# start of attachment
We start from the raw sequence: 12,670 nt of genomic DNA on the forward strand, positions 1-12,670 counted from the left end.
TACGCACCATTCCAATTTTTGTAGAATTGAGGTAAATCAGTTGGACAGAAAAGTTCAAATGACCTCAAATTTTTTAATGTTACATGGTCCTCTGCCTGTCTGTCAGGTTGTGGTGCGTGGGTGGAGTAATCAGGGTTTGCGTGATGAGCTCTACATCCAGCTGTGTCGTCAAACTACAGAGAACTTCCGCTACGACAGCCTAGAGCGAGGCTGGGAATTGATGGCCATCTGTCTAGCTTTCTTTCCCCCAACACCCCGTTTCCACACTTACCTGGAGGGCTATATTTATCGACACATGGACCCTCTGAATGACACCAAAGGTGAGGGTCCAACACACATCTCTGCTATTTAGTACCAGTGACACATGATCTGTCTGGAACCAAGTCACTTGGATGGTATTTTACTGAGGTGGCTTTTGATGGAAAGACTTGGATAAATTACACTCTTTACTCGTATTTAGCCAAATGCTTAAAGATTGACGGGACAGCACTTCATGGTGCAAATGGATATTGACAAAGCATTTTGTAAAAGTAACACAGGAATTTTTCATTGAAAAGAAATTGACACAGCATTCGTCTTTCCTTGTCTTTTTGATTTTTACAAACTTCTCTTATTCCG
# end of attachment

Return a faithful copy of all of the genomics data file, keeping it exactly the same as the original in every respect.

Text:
We start from the raw sequence: 12,670 nt of genomic DNA on the forward strand, positions 1-12,670 counted from the left end.
TACGCACCATTCCAATTTTTGTAGAATTGAGGTAAATCAGTTGGACAGAAAAGTTCAAATGACCTCAAATTTTTTAATGTTACATGGTCCTCTGCCTGTCTGTCAGGTTGTGGTGCGTGGGTGGAGTAATCAGGGTTTGCGTGATGAGCTCTACATCCAGCTGTGTCGTCAAACTACAGAGAACTTCCGCTACGACAGCCTAGAGCGAGGCTGGGAATTGATGGCCATCTGTCTAGCTTTCTTTCCCCCAACACCCCGTTTCCACACTTACCTGGAGGGCTATATTTATCGACACATGGACCCTCTGAATGACACCAAAGGTGAGGGTCCAACACACATCTCTGCTATTTAGTACCAGTGACACATGATCTGTCTGGAACCAAGTCACTTGGATGGTATTTTACTGAGGTGGCTTTTGATGGAAAGACTTGGATAAATTACACTCTTTACTCGTATTTAGCCAAATGCTTAAAGATTGACGGGACAGCACTTCATGGTGCAAATGGATATTGACAAAGCATTTTGTAAAAGTAACACAGGAATTTTTCATTGAAAAGAAATTGACACAGCATTCGTCTTTCCTTGTCTTTTTGATTTTTACAAACTTCTCTTATTCCG